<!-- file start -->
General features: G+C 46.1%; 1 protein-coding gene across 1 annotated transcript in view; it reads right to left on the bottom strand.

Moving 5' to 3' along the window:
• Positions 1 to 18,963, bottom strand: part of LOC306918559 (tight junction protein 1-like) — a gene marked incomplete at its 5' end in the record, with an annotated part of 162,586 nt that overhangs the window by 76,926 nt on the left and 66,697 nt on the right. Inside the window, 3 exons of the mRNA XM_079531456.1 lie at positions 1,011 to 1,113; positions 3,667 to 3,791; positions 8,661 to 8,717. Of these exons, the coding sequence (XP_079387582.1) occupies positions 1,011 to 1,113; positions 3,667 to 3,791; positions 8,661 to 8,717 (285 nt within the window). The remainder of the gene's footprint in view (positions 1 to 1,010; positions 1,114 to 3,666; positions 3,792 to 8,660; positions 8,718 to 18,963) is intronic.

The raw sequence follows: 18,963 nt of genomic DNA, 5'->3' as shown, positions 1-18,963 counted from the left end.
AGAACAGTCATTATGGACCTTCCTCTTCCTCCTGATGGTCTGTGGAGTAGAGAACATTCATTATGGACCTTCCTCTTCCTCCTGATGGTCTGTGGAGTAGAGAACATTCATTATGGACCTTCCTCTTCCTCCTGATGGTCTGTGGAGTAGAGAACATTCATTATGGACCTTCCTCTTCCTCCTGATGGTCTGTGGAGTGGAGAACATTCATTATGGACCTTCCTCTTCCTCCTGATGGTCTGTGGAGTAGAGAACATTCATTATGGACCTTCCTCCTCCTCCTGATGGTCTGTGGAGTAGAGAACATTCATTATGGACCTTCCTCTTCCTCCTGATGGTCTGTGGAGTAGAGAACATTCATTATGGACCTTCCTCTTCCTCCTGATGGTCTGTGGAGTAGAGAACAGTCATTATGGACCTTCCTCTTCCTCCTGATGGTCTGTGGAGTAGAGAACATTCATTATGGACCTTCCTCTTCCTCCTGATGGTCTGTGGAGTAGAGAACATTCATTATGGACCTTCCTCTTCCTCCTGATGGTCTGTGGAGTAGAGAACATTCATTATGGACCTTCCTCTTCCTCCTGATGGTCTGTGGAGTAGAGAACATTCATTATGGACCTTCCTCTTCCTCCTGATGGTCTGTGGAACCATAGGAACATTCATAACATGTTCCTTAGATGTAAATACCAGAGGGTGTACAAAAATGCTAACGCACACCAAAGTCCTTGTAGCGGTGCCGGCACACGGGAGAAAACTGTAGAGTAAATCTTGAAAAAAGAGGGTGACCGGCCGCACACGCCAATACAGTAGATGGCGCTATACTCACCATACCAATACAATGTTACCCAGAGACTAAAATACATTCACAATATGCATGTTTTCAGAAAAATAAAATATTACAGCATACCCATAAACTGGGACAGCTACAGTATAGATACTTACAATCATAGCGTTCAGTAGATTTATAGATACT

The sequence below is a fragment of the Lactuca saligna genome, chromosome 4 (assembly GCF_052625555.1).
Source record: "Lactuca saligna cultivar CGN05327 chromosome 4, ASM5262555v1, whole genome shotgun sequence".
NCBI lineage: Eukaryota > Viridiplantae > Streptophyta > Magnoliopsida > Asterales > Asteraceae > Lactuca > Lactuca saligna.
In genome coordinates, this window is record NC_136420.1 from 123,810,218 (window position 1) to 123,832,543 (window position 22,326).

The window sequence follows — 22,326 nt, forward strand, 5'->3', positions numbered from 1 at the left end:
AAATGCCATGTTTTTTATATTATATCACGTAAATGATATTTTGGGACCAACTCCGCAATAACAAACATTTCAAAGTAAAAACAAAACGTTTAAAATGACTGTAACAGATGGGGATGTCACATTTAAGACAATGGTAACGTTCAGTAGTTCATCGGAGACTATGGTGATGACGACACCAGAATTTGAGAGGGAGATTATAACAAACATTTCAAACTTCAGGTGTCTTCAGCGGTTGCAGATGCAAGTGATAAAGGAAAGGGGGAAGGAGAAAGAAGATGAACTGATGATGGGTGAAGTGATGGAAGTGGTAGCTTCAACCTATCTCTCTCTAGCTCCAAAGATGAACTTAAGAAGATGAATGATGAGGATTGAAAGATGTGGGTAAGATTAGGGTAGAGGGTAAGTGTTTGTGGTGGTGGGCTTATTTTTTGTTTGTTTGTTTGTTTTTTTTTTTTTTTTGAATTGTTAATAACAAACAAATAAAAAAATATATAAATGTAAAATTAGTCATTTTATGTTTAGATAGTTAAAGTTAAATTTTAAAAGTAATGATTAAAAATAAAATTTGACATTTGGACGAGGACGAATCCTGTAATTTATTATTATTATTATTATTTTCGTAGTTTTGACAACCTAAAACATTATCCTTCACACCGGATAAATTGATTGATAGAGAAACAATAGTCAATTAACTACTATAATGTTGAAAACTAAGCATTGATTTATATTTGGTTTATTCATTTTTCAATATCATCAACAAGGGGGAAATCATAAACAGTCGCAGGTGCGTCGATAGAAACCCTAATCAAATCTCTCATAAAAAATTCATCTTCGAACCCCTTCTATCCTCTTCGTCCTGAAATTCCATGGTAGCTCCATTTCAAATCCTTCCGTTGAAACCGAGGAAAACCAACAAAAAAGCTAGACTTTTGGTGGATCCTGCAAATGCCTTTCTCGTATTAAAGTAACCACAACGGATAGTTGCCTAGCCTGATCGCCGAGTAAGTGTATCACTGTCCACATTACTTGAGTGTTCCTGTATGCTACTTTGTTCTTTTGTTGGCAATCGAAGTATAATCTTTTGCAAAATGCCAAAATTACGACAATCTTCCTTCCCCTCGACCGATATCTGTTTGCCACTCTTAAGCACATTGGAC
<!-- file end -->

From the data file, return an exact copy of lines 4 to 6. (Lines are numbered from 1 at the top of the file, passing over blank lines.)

The raw sequence follows: 18,963 nt of genomic DNA, 5'->3' as shown, positions 1-18,963 counted from the left end.
AGAACAGTCATTATGGACCTTCCTCTTCCTCCTGATGGTCTGTGGAGTAGAGAACATTCATTATGGACCTTCCTCTTCCTCCTGATGGTCTGTGGAGTAGAGAACATTCATTATGGACCTTCCTCTTCCTCCTGATGGTCTGTGGAGTAGAGAACATTCATTATGGACCTTCCTCTTCCTCCTGATGGTCTGTGGAGTGGAGAACATTCATTATGGACCTTCCTCTTCCTCCTGATGGTCTGTGGAGTAGAGAACATTCATTATGGACCTTCCTCCTCCTCCTGATGGTCTGTGGAGTAGAGAACATTCATTATGGACCTTCCTCTTCCTCCTGATGGTCTGTGGAGTAGAGAACATTCATTATGGACCTTCCTCTTCCTCCTGATGGTCTGTGGAGTAGAGAACAGTCATTATGGACCTTCCTCTTCCTCCTGATGGTCTGTGGAGTAGAGAACATTCATTATGGACCTTCCTCTTCCTCCTGATGGTCTGTGGAGTAGAGAACATTCATTATGGACCTTCCTCTTCCTCCTGATGGTCTGTGGAGTAGAGAACATTCATTATGGACCTTCCTCTTCCTCCTGATGGTCTGTGGAGTAGAGAACATTCATTATGGACCTTCCTCTTCCTCCTGATGGTCTGTGGAACCATAGGAACATTCATAACATGTTCCTTAGATGTAAATACCAGAGGGTGTACAAAAATGCTAACGCACACCAAAGTCCTTGTAGCGGTGCCGGCACACGGGAGAAAACTGTAGAGTAAATCTTGAAAAAAGAGGGTGACCGGCCGCACACGCCAATACAGTAGATGGCGCTATACTCACCATACCAATACAATGTTACCCAGAGACTAAAATACATTCACAATATGCATGTTTTCAGAAAAATAAAATATTACAGCATACCCATAAACTGGGACAGCTACAGTATAGATACTTACAATCATAGCGTTCAGTAGATTTATAGATACT

The sequence below is a fragment of the Lactuca saligna genome, chromosome 4 (assembly GCF_052625555.1).